Here is another extract from Ha-Joon Chang’s 2014 introduction Economics: The User’s Guide. I have posted a number of quotes from Chang’s popular books over the last few years. For me these works make accessible to a potentially wide audience important points about economics and political economy.
This one outlines what he sees as the “appeal of the individualist vision of the economy and its limits”. In particular, economic freedom may not always be aligned with political freedom, contrary to the claims of many free market economists.
Elsewhere Chang has argued that there is no such thing as a ‘free’ market anyway, as markets under capitalism are institutions structured and sustained by all sorts of rules, both formal and informal, whose emergence and management are frequently subject to political intervention and debate. Although this kind of argument starts becoming one of semantics, I find that it can be helpful to challenge conventional wisdom and elements of discourse and meaning which are widely influential. This reveals them as partially subjective as much as objective, and therefore able to be changed.
Here is Chang on pages 174-176:
“Even though the individualist vision is not the only way to theorize our economy, it has become the dominant one since the 1980s. One reason is that it has powerful political and moral appeals.
It is, above all, a parable of individual freedom. Individuals can get what they want, so long as they are willing to pay the right price for it, whether those are ‘ethical’ products (like organic food or fair trade coffee) or toys that children will forget by the following Christmas (I recall the Cabbage Patch Kids fever of 1983 and the Furby craze of 1998). Individuals can produce whatever will make money for them, using any method of production that maximizes profit, whether footballs made by child workers or microchips made with hi-tech machinery. There is no higher authority – king, pope or the planning minister – to tell individuals what they should want and produce. On this basis, many free-market economists have argued that there is an inseparable link between the freedom of individual consumers to choose and their broader political freedom. Friedrich von Hayek’s seminal critique of socialism, The Road to Serfdom, and Milton Friedman’s passionate advocacy of the free-market system, Free to Choose, are famous examples.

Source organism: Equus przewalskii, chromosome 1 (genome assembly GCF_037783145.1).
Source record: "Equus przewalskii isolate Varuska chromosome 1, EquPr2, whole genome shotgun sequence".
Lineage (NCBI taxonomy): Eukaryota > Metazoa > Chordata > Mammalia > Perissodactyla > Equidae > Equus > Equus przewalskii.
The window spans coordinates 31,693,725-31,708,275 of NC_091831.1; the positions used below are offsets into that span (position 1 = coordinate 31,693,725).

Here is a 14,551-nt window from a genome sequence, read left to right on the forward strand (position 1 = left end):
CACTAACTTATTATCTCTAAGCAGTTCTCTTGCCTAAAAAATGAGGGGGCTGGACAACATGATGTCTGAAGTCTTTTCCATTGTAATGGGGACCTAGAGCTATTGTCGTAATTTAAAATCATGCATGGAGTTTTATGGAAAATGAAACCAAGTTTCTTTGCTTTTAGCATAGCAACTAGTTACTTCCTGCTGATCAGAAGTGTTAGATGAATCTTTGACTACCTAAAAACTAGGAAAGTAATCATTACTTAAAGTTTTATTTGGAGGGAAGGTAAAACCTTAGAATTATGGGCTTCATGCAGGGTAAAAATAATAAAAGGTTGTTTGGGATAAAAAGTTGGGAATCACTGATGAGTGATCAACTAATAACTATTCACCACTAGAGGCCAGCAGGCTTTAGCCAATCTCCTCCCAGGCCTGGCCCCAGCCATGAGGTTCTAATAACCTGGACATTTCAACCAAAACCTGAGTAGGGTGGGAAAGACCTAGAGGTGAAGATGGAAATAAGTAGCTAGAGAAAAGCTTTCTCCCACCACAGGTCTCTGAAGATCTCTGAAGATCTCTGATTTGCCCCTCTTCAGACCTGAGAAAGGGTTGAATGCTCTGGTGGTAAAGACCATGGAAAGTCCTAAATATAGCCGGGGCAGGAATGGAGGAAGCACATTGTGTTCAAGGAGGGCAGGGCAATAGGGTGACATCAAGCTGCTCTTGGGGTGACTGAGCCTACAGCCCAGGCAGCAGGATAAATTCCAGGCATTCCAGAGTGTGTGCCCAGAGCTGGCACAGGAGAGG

Moreover, the individualist view provides a paradoxical but very powerful moral justification of the market mechanism. We as individuals all make choices only for ourselves, the story goes, but the result is the maximization of social welfare. We don’t need individuals to be ‘good’ to run an efficient economy that benefits all its participants. Or, rather, it is exactly because individuals are not ‘good’ and behave as ruthless maximizers of utility and of profit that our economy is efficient, benefiting everyone. Adam Smith’s famous passage is the classic statement of this position: ‘It is not from the benevolence of the butcher, the brewer, or the baker that we expect our dinner, but from their regard to their own interest.’
Appealing though they may appear, these justifications have serious problems. As for the political one, there is no clear relationship between a country’s economic freedom and its political freedom. A lot of dictatorships have had very free-market policies, while a lot of democracies, such as the Scandinavian countries, have low economic freedom due to high taxes and plenty of regulations. In fact, many believers in the individualist view would rather sacrifice political freedom to defend economic freedom (this was why Hayek praised the Pinochet dictatorship in Chile). In the case of the moral justification…many theories, including the market failure approach based on the individualist Neoclassical vision, [show] that unrestrained pursuit of self-interests through markets often fails to produce socially desirable economic outcomes.
Given that these limitations were well known even before its ascendancy, the current dominance of the individualist vision has to be at least partly explained by the politics of ideas. The individualist view gets so much more support and approval over alternative visions (especially the class-based ones like the Marxist or the Keynesian ones) from those who have power and money and therefore more influence. It gets such support because it takes the underlying social structure, such as property ownership or worker rights, as given, not questioning the status quo.”